Therapies against glioblastoma (GBM) show a high percentage of failure associated with the survival of glioma stem cells (GSCs) that repopulate treated tumours. Forced differentiation of GSCs is a promising new approach in cancer treatment. Erythropoietin-producing hepatocellular (Eph) receptors drive tumourigenicity and stemness in GBM. We tested GLPG1790, a first small molecule with inhibition activity versus inhibitor of various Eph receptor kinases, in preclinical GBM models using in vitro and in vivo assays. GLPG1790 rapidly and persistently inhibited Ephrin-A1-mediated phosphorylation of Tyr588 and Ser897, completely blocking EphA2 receptor signalling. Similarly, this compound blocks the ephrin B2-mediated EphA3 and EphB4 tyrosine phosphorylation. This resulted in anti-glioma effects. GLPG1790 down-modulated the expression of mesenchymal markers CD44, Sox2, nestin, octamer-binding transcription factor 3/4 (Oct3/4), Nanog, CD90, and CD105, and up-regulated that of glial fibrillary acidic protein (GFAP) and pro-neural/neuronal markers, βIII tubulin, and neurofilaments. GLPG1790 reduced tumour growth in vivo. These effects were larger compared to radiation therapy (RT; U251 and T98G xenografts) and smaller than those of temozolomide (TMZ; U251 and U87MG cell models). By contrast, GLPG1790 showed effects that were higher than Radiotherapy (RT) and similar to Temozolomide (TMZ) in orthotopic U87MG and CSCs-5 models in terms of disease-free survival (DFS) and overall survival (OS). Further experiments were necessary to study possible interactions with radio- and chemotherapy. GLPG1790 demonstrated anti-tumor effects regulating both the differentiative status of Glioma Initiating Cells (GICs) and the quality of tumor microenvironment, translating into efficacy in aggressive GBM mouse models. Significant common molecular targets to radio and chemo therapy supported the combination use of GLPG1790 in ameliorative antiglioma therapy.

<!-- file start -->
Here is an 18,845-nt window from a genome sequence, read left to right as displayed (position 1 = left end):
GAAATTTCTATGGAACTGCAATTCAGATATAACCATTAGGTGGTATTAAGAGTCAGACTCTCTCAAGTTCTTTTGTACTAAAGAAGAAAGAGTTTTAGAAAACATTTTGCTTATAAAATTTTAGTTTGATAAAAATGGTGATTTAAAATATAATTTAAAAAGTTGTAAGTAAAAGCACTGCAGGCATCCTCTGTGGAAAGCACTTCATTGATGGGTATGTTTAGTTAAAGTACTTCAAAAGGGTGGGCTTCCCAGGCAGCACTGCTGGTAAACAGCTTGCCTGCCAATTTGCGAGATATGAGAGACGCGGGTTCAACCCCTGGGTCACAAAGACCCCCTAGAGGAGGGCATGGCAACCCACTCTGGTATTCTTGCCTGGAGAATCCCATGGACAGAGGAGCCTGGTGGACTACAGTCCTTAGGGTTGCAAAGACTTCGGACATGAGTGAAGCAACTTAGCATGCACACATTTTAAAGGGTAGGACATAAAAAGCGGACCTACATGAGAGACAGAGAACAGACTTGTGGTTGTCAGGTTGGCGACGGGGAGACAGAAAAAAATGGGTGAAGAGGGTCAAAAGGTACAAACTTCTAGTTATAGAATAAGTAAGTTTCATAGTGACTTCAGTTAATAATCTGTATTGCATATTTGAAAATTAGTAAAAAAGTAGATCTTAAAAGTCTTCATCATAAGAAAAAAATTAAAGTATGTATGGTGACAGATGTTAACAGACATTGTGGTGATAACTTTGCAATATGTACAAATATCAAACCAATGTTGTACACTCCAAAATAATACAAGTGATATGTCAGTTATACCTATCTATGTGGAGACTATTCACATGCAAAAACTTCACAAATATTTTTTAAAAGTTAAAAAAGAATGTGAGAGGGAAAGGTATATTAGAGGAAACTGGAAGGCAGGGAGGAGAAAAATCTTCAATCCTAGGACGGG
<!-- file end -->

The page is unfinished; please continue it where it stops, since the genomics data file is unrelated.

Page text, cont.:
Keywords: ephrin system; glioblastoma; glioma stem like cells.